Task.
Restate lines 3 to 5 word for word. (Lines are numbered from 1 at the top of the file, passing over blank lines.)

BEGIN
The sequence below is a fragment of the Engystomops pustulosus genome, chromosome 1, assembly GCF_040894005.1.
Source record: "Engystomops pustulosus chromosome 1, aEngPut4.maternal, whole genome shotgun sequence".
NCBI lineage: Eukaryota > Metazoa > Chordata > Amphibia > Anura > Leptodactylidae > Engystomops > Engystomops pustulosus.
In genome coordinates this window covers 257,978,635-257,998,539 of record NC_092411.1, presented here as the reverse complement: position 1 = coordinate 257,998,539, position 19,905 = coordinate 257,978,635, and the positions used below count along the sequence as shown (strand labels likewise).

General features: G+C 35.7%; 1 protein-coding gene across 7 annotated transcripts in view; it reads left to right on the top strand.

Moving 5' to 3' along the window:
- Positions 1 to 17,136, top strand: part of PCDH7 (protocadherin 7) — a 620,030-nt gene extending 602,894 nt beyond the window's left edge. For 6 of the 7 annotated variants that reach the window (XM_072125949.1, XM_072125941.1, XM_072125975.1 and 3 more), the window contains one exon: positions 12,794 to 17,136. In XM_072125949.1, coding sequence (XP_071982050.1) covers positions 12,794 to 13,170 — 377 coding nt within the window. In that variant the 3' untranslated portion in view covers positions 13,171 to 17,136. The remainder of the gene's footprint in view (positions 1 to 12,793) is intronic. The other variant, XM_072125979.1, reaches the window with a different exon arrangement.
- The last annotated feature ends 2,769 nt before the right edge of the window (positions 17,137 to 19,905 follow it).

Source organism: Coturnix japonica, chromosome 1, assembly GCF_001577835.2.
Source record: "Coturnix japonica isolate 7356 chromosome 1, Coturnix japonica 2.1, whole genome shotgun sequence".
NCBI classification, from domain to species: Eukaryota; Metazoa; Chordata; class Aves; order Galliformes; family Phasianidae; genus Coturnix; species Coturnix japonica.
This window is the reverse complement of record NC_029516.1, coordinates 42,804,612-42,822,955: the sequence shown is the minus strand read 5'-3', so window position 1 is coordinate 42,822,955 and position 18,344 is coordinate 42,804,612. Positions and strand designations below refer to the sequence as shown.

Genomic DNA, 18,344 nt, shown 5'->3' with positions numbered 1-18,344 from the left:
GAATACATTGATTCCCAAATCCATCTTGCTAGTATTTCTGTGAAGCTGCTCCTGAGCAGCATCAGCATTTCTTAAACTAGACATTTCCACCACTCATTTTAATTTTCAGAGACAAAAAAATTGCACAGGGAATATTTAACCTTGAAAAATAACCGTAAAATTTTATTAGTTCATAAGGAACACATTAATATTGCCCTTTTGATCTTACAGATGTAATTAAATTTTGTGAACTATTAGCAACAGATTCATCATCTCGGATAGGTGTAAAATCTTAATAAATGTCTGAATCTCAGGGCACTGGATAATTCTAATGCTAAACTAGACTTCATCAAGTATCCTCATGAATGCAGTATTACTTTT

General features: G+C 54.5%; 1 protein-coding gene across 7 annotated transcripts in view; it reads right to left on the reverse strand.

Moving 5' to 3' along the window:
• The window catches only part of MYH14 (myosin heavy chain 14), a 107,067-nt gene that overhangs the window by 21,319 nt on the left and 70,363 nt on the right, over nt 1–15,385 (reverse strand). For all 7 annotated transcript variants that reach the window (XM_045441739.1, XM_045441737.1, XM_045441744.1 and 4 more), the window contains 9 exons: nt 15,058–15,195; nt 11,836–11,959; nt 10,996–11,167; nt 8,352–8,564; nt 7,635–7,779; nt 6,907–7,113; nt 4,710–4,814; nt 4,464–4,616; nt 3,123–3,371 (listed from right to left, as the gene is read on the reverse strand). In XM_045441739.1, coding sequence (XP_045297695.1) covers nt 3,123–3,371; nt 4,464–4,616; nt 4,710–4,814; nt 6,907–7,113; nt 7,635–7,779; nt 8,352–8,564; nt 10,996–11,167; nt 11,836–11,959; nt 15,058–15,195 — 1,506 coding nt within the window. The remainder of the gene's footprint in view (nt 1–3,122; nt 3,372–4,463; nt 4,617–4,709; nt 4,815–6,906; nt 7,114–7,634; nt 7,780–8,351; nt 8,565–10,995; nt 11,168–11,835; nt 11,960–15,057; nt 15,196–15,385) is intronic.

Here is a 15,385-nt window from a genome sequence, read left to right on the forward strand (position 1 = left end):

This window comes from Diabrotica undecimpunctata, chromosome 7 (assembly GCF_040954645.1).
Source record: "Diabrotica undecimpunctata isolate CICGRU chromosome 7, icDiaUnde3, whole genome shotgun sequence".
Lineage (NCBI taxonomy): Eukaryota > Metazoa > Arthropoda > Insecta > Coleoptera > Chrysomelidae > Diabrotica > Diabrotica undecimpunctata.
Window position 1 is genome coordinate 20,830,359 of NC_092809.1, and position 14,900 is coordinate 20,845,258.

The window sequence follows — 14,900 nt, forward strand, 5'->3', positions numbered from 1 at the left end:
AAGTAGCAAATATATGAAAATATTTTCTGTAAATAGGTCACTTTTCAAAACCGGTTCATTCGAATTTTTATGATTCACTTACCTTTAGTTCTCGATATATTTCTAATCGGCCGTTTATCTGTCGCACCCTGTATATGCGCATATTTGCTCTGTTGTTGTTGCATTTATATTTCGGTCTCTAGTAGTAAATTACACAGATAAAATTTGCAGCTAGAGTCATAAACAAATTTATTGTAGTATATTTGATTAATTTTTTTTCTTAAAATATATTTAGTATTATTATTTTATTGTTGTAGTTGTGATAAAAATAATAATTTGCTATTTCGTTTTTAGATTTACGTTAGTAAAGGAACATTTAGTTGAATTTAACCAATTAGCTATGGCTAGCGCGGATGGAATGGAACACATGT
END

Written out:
NCBI lineage: Eukaryota > Metazoa > Chordata > Amphibia > Anura > Leptodactylidae > Engystomops > Engystomops pustulosus.
In genome coordinates this window covers 257,978,635-257,998,539 of record NC_092411.1, presented here as the reverse complement: position 1 = coordinate 257,998,539, position 19,905 = coordinate 257,978,635, and the positions used below count along the sequence as shown (strand labels likewise).

General features: G+C 35.7%; 1 protein-coding gene across 7 annotated transcripts in view; it reads left to right on the top strand.